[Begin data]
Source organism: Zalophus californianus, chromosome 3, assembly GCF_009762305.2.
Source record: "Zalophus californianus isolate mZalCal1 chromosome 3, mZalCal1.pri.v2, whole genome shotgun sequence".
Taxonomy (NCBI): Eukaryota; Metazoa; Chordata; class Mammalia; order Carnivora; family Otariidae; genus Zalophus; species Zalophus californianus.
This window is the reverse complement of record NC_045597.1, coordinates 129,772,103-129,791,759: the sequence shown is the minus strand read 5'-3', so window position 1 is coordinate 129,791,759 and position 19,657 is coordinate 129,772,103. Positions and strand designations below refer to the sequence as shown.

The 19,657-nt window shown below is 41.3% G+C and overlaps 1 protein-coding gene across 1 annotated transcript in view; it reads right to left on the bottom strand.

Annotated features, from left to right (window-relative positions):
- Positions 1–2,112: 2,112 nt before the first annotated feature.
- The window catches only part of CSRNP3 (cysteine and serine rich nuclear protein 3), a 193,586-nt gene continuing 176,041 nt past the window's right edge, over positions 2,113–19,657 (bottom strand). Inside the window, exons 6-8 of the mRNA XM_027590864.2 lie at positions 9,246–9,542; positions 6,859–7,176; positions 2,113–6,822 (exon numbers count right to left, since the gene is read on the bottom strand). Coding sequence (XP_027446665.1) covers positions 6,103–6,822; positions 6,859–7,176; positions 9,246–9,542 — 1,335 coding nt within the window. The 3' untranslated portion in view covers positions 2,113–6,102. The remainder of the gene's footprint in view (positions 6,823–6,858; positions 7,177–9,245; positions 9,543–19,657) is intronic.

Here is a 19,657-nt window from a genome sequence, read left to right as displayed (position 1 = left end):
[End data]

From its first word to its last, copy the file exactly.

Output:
Source organism: Zalophus californianus, chromosome 3, assembly GCF_009762305.2.
Source record: "Zalophus californianus isolate mZalCal1 chromosome 3, mZalCal1.pri.v2, whole genome shotgun sequence".
Taxonomy (NCBI): Eukaryota; Metazoa; Chordata; class Mammalia; order Carnivora; family Otariidae; genus Zalophus; species Zalophus californianus.
This window is the reverse complement of record NC_045597.1, coordinates 129,772,103-129,791,759: the sequence shown is the minus strand read 5'-3', so window position 1 is coordinate 129,791,759 and position 19,657 is coordinate 129,772,103. Positions and strand designations below refer to the sequence as shown.

The 19,657-nt window shown below is 41.3% G+C and overlaps 1 protein-coding gene across 1 annotated transcript in view; it reads right to left on the bottom strand.

Annotated features, from left to right (window-relative positions):
- Positions 1–2,112: 2,112 nt before the first annotated feature.
- The window catches only part of CSRNP3 (cysteine and serine rich nuclear protein 3), a 193,586-nt gene continuing 176,041 nt past the window's right edge, over positions 2,113–19,657 (bottom strand). Inside the window, exons 6-8 of the mRNA XM_027590864.2 lie at positions 9,246–9,542; positions 6,859–7,176; positions 2,113–6,822 (exon numbers count right to left, since the gene is read on the bottom strand). Coding sequence (XP_027446665.1) covers positions 6,103–6,822; positions 6,859–7,176; positions 9,246–9,542 — 1,335 coding nt within the window. The 3' untranslated portion in view covers positions 2,113–6,102. The remainder of the gene's footprint in view (positions 6,823–6,858; positions 7,177–9,245; positions 9,543–19,657) is intronic.

Here is a 19,657-nt window from a genome sequence, read left to right as displayed (position 1 = left end):